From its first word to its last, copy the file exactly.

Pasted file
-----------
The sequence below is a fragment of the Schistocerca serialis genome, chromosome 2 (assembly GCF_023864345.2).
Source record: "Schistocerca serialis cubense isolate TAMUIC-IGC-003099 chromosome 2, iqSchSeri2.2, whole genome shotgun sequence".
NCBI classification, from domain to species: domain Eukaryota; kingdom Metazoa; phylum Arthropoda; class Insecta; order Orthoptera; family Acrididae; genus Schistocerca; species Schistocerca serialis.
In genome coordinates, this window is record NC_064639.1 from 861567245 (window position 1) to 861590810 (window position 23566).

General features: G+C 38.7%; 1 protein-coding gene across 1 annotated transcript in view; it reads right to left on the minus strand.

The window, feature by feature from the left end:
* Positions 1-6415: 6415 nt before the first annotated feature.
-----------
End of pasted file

The sequence below is a fragment of the Schistocerca serialis genome, chromosome 2 (assembly GCF_023864345.2).
Source record: "Schistocerca serialis cubense isolate TAMUIC-IGC-003099 chromosome 2, iqSchSeri2.2, whole genome shotgun sequence".
NCBI classification, from domain to species: domain Eukaryota; kingdom Metazoa; phylum Arthropoda; class Insecta; order Orthoptera; family Acrididae; genus Schistocerca; species Schistocerca serialis.
In genome coordinates, this window is record NC_064639.1 from 861567245 (window position 1) to 861590810 (window position 23566).

General features: G+C 38.7%; 1 protein-coding gene across 1 annotated transcript in view; it reads right to left on the minus strand.

The window, feature by feature from the left end:
* Positions 1-6415: 6415 nt before the first annotated feature.